(Bloomberg) -- Stellantis NV Chief Executive Officer Carlos Tavares offered an olive branch after weeks of dispute with the Italian government, pledging to bolster production and highlighting efforts already made to widen its footprint in the country.

The carmaker is also open to eventually building Leapmotor cars in Italy one day should this make economic sense, the 65-year-old CEO said. Stellantis last year struck a $1.6 billion deal for a stake in Chinese EV maker Zhejiang Leapmotor Technology Ltd. to help plug a hole in a crucial market in the global EV transition.

“We share the same goals as the Italian government” to bolster output to 1 million vehicles by 2030 or even before that if possible, Tavares said in a conference call Thursday. “We want to do more in Italy. We love Italy. We love our Italian employees.”

Read more: Italy Wants to Lure New Major Carmaker in Blow to Stellantis

Tavares’s remarks come amid rising tensions between Rome and the Amsterdam-based carmaker which owns brands including Fiat, Maserati and Alfa Romeo. Stellantis has attracted criticism after hinting jobs could be at risk in its two plants of Mirafiori and Pomigliano due to a lack of EV subsidies by the Italian government. The Rome administration has since announced a package of subsidies.

Italian Industry Minister Alfredo Urso told lawmakers Wednesday that Prime Minister Giorgia Meloni’s government was aiming to attract a new major carmaker to Italy, a move aimed at pushing Stellantis NV to invest more in the country. 

Read More: Stellantis CEO Hits Back at Meloni, Says Italy EV Jobs at Risk

“Of course there’s a future for Pomigliano, of course there’s a future for Mirafiori,” Tavares told reporters, trying to defuse the controversy. The Pomigliano plant in southern Italy “is in full production right now, it’s very strong for a simple reason, we want to sell more Pandas,” Tavares said.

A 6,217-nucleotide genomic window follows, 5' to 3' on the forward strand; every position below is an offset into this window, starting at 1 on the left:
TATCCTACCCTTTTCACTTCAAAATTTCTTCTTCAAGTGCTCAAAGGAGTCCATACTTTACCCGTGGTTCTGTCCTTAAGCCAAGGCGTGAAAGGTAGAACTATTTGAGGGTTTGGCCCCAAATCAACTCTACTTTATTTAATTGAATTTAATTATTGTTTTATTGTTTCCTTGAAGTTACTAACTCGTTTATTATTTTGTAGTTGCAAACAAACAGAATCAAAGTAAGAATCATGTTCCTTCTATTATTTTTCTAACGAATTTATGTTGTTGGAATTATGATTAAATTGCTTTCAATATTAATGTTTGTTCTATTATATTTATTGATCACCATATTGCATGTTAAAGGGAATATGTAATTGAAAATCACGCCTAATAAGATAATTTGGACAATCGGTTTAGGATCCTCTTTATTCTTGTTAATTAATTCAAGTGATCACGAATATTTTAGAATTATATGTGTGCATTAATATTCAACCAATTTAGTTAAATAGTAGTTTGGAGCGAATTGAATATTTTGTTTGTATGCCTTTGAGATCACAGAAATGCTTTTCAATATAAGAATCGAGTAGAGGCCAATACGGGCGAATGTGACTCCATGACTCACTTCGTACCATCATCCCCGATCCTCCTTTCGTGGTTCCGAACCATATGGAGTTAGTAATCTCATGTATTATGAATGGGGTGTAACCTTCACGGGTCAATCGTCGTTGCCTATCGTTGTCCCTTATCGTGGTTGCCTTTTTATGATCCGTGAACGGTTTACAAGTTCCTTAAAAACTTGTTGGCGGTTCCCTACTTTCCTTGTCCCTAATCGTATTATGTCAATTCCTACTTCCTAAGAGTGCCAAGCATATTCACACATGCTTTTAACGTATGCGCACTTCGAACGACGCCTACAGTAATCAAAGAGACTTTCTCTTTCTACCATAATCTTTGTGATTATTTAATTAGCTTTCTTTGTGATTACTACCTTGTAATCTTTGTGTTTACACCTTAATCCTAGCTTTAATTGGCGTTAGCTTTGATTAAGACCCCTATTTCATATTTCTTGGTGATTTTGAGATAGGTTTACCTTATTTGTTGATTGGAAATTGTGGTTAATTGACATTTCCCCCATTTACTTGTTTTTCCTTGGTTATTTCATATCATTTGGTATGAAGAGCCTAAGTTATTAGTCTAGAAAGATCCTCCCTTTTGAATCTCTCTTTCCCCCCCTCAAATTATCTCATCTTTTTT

Mirafiori is suffering from challenges that are wider to the automotive industry, not just Italy, amid a slowdown of demand for EVs, the CEO said.

Tavares also noted Stellantis has been investing on two platforms in Italy, the so-called Stella Medium and Stella Large platforms, as the carmaker tackles a difficult and costly shift to electrification.

“No other country in the world has two brand new platforms,” only Italy, Tavares said.

Stellantis will be working “hand in hand” with the Italian government to boost output and Tavares also said he is “working hard with our excellent Italian employees” to give the best future possible to plants in the country.

Still, electrification and efforts to attract investments shouldn’t pit one European country against another, the CEO added.

“For Torino and Italy to win we don’t have to have somebody else lose” given the massive amounts of investments needed everywhere in the region to fight against competition from Chinese manufacturers, Tavares said.

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